African jacana

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African jacana
African jacana actophilornis africanus.jpg
Conservation status
Scientific classification
Kingdom: Animalia
Phylum: Chordata
Class: Aves
Order: Charadriiformes
Family: Jacanidae
Genus: Actophilornis
Species: A. africanus
Binomial name
Actophilornis africanus
(Gmelin, 1789)
Actophilornis africana map.png
A chick at Kakegawa Kacho-en, Kakegawa, Shizuoka, Japan

African jacanas (Actophilornis africanus) are waders in the family Jacanidae, identifiable by long toes and long claws that enable them to walk on floating vegetation in shallow lakes, their preferred habitat. Jacanas are found worldwide within the tropical zone, and this species is found in sub-saharan Africa. For the origin and pronunciation of the name, see jacana.

Description[edit]

African jacanas are conspicuous and unmistakable birds. They are about 30 cm long, but females are larger than males. They have chestnut upperparts with black wingtips, rear neck, and eyestripe. The underparts are also chestnut in the adults, only in juveniles they are white with a chestnut belly patch. The blue bill extends up as a coot-like head shield, and the legs and long toes are grey.

Behaviour[edit]

Food and feeding[edit]

African jacanas feed on insects and other invertebrates picked from the floating vegetation or the surface of the water.

Breeding[edit]

African jacanas breed throughout sub-Saharan Africa. It is sedentary apart from seasonal dispersion. It lays four black-marked brown eggs in a floating nest.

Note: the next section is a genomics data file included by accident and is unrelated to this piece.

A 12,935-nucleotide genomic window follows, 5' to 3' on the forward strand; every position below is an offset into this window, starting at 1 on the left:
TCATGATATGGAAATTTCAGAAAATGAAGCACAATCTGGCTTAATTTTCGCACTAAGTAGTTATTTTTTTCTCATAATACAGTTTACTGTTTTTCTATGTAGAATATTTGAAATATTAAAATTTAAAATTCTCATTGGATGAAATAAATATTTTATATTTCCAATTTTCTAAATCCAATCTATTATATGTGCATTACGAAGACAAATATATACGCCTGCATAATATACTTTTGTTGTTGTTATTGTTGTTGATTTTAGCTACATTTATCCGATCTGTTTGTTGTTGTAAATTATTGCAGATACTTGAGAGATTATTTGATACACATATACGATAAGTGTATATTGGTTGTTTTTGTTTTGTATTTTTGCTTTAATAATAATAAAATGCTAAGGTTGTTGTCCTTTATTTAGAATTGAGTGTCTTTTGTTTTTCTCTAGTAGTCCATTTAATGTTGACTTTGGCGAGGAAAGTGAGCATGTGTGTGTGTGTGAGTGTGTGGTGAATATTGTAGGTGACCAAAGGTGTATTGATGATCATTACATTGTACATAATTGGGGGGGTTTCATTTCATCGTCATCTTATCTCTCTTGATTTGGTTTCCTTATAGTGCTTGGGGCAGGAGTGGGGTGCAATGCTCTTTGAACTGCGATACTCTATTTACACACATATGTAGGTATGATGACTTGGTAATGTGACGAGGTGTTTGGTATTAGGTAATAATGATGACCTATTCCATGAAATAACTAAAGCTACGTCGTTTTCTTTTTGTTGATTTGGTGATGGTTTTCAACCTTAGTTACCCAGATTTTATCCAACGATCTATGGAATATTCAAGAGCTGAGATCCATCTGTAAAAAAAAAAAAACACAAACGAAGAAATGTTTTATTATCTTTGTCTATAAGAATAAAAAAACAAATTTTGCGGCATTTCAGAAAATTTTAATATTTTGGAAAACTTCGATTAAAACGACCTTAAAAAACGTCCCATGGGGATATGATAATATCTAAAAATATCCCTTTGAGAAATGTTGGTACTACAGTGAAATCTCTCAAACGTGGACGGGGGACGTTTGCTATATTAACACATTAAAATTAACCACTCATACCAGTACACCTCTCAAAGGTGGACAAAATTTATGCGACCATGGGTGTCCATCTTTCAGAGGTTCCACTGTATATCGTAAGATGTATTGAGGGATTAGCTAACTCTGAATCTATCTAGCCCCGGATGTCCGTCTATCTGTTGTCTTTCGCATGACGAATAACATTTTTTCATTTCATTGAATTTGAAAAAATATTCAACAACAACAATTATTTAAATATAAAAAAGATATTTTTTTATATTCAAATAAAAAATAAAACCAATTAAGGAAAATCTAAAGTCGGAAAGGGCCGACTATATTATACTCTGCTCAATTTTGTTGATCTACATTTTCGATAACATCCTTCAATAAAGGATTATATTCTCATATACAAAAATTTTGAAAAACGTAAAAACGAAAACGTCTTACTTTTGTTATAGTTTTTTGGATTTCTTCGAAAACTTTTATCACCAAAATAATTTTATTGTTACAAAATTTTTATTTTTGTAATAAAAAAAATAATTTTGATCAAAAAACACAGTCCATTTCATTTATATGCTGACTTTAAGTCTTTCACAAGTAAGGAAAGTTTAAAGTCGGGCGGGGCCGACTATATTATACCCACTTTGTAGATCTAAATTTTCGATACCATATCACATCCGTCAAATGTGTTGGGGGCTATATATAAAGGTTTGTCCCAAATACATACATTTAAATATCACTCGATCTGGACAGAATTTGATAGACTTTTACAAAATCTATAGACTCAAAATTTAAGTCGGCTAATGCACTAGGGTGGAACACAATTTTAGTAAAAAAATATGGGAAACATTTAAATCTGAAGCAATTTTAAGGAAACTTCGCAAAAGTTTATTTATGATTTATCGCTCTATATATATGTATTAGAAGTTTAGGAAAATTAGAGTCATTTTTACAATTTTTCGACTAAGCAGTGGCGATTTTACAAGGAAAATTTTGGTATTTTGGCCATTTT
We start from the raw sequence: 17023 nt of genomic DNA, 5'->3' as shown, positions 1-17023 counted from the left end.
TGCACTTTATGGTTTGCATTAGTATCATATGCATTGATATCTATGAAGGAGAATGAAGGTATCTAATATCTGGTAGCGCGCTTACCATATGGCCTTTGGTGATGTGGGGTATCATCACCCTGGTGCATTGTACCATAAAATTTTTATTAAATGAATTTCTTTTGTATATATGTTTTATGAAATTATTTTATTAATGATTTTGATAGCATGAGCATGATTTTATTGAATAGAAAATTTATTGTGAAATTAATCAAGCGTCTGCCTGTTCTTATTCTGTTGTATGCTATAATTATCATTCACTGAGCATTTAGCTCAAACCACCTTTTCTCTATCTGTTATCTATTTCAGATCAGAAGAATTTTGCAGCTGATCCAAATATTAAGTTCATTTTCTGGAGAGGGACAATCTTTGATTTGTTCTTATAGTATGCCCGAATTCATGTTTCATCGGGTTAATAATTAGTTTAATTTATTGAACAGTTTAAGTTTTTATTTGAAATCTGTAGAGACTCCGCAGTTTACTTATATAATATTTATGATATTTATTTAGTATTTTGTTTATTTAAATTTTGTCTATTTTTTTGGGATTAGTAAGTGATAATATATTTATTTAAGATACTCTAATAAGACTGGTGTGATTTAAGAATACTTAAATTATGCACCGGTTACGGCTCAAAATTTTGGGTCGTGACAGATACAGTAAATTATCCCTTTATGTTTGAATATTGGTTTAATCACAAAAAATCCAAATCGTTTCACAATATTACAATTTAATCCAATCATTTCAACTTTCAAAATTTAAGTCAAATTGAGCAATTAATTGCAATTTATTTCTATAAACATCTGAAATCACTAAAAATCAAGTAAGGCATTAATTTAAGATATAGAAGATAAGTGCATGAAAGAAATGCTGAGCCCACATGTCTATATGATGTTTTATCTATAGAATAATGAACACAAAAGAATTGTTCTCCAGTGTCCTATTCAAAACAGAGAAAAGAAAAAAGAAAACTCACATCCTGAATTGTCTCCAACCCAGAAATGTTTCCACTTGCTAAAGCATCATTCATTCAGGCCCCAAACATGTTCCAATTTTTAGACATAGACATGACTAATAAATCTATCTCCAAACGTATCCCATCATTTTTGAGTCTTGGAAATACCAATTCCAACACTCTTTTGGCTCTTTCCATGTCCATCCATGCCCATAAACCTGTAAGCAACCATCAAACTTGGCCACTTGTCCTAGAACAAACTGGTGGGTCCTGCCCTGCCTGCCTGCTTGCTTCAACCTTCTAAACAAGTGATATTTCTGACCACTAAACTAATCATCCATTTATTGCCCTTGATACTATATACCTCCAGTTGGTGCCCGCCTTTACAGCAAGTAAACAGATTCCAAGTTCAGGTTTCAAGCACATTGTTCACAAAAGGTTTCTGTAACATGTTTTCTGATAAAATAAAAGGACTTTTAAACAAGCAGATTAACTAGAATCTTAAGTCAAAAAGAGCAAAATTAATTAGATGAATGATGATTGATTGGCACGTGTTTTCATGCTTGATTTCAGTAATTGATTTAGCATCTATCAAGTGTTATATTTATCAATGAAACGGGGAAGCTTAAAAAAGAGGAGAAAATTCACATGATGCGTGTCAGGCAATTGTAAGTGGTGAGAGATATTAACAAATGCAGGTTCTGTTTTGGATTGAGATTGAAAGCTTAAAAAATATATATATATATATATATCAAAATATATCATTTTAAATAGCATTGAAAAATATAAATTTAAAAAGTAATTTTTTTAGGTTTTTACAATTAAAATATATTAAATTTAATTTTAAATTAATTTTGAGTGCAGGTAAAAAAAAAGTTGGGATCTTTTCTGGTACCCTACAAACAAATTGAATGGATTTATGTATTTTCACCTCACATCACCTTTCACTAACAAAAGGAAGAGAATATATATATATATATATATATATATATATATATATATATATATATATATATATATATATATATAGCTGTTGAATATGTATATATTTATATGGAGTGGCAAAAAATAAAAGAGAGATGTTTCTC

The jacana has evolved a highly unusually polyandrous mating system, meaning that one female mates with multiple males and the male alone cares for the chicks. Such a system has evolved due to a combination of two factors: firstly, the lakes that the jacana lives on are so resource-rich that the relative energy expended by the female in producing each egg is effectively negligible. Secondly the jacana, as a bird, lays egg and eggs can be equally well incubated and cared for by a parent bird of either gender. This means that the rate-limiting factor of the jacana's breeding is the rate at which the males can raise and care for the chicks. Such a system of females forming harems of males is in direct contrast to the more usual system of leks seen in animals such as stags and grouse, where the males compete and display in order to gain harems of females.

The parent that forms part of the harem is almost always the one that ends up caring for the offspring; in this case, each male jacana incubates and rears a nest of chicks. The male African jacana has therefore evolved some remarkable adaptations for parental care, such as the ability to pick up and carry chicks underneath its wings.

References[edit]

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